- Token: This is a type of property-based authentication, such as an access card with an RFID chip or a key fob. Token-based authentication mechanisms offer more security since they require the attacker to gain physical access to the token item.
- Behavioral biometrics: Behavioral biometric authentication identifies a user based on the patterns of behavior they exhibit when interacting with a tablet, smartphone, or computer keyboard. Behavioral biometric authentication will consider the finger pressure, how fast the user types, or how they use their phone to create a behavioral pattern. This type of authentication is used for online payments, e-commerce, and online banking.
- Physiological biometrics: This type of authentication uses physical characteristics, such as fingerprints, retina scans, or heartbeat patterns. Biometrics are a popular means of authentication because they are difficult to fake.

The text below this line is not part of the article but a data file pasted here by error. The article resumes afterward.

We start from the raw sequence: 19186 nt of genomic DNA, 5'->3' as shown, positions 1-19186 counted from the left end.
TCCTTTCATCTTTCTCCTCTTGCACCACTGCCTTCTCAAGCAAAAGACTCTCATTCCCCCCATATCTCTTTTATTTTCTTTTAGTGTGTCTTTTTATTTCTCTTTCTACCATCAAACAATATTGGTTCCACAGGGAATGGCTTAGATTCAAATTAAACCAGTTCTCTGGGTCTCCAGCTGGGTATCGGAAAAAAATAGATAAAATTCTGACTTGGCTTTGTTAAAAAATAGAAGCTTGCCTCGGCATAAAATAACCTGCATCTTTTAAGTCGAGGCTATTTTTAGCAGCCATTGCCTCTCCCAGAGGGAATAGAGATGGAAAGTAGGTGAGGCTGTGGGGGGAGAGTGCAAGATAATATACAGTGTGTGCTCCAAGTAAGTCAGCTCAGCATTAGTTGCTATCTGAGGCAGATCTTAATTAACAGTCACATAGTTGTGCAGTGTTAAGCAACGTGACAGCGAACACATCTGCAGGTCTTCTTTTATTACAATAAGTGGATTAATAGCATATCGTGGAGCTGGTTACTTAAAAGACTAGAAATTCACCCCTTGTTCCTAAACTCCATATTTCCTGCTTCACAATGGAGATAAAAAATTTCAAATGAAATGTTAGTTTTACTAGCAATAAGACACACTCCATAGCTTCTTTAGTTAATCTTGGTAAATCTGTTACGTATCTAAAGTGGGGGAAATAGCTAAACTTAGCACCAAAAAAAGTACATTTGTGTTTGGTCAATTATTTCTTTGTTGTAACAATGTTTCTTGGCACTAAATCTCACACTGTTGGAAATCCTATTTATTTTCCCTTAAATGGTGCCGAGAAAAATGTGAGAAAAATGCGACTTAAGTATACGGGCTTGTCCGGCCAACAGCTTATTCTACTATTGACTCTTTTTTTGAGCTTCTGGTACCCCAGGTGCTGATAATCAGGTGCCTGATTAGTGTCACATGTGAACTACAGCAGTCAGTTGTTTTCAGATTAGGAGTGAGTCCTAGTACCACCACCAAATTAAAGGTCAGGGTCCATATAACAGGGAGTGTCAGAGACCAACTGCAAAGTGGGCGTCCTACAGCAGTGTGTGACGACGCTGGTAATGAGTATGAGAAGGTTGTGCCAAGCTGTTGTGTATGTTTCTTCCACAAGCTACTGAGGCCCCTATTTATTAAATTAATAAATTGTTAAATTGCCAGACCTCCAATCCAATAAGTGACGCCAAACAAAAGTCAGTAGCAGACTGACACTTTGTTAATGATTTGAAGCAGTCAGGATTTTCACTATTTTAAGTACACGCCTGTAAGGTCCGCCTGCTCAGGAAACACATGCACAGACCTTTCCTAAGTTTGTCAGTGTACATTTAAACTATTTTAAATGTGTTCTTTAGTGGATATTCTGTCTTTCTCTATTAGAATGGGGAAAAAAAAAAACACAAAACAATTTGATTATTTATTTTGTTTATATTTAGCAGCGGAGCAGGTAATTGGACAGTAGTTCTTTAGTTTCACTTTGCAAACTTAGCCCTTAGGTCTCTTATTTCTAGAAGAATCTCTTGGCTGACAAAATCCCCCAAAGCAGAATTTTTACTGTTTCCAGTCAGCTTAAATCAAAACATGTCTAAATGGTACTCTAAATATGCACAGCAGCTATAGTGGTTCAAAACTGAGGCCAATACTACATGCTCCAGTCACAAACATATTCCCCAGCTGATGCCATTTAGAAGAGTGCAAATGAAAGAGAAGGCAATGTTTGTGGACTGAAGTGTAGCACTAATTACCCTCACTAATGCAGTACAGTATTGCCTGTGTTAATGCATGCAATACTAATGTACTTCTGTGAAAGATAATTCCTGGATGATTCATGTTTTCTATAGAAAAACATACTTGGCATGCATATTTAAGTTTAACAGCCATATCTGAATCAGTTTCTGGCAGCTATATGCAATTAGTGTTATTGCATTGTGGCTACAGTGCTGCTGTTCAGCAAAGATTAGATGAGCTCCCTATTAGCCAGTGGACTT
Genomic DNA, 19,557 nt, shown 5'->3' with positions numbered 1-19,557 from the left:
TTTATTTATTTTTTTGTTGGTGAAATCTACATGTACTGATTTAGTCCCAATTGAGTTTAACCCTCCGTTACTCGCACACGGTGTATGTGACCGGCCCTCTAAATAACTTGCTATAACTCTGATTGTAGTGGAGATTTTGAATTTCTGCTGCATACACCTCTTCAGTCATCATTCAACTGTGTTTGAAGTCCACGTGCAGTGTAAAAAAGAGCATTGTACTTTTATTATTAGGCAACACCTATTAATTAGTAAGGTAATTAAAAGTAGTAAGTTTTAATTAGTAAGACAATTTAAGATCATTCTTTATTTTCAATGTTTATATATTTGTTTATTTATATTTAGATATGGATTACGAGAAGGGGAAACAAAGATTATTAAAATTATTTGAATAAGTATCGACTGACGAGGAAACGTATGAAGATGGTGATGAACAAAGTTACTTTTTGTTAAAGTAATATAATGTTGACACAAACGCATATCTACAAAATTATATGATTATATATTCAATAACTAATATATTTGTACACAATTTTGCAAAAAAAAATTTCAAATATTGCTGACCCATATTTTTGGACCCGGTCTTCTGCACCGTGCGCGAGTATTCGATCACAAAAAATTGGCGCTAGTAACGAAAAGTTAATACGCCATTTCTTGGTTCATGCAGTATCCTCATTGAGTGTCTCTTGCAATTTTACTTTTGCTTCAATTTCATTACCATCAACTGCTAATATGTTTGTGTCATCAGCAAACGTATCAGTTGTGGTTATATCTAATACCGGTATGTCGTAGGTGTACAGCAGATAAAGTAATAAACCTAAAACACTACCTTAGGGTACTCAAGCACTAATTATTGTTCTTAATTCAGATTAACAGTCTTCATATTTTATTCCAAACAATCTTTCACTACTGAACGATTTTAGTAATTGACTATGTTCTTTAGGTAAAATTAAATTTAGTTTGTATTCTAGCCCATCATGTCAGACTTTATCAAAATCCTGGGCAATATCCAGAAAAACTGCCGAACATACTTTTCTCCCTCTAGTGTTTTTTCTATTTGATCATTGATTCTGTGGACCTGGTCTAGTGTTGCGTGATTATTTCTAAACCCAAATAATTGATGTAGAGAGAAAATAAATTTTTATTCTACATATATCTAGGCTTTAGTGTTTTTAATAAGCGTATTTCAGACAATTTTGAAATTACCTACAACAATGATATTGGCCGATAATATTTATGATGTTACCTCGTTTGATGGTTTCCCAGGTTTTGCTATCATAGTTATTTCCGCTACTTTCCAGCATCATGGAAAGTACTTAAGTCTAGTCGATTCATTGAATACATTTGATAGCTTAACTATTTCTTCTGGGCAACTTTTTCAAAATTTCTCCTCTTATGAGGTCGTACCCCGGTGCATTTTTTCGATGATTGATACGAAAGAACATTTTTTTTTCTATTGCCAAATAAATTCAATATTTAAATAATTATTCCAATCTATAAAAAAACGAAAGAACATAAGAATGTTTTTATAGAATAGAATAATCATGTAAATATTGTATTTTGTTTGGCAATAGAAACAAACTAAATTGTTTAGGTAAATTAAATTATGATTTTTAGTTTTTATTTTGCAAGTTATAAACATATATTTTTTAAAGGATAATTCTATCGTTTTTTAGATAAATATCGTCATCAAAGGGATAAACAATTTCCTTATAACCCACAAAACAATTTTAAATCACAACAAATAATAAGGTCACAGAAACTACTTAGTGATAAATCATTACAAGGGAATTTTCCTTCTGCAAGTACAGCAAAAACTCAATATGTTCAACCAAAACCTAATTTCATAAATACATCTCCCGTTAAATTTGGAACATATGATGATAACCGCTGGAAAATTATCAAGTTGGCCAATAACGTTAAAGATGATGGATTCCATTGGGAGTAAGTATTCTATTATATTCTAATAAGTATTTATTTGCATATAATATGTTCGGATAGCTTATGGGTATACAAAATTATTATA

- Multi-factor authentication (MFA): No single factor is completely secure. Therefore, many companies are implementing multiple authentication methods—for instance, a password and a token. A typical example of multi-factor authentication is two-factor authentication (2FA). This method requires the user to give two types of authentication to confirm their identity, such as a password and a code or a token sent to the user's device.
- Certificate-based authenticationThis type of authentication uses a digital certificate to identify a user. The certificate has a key encrypting the user’s digital signature, which allows for a secure sign-up.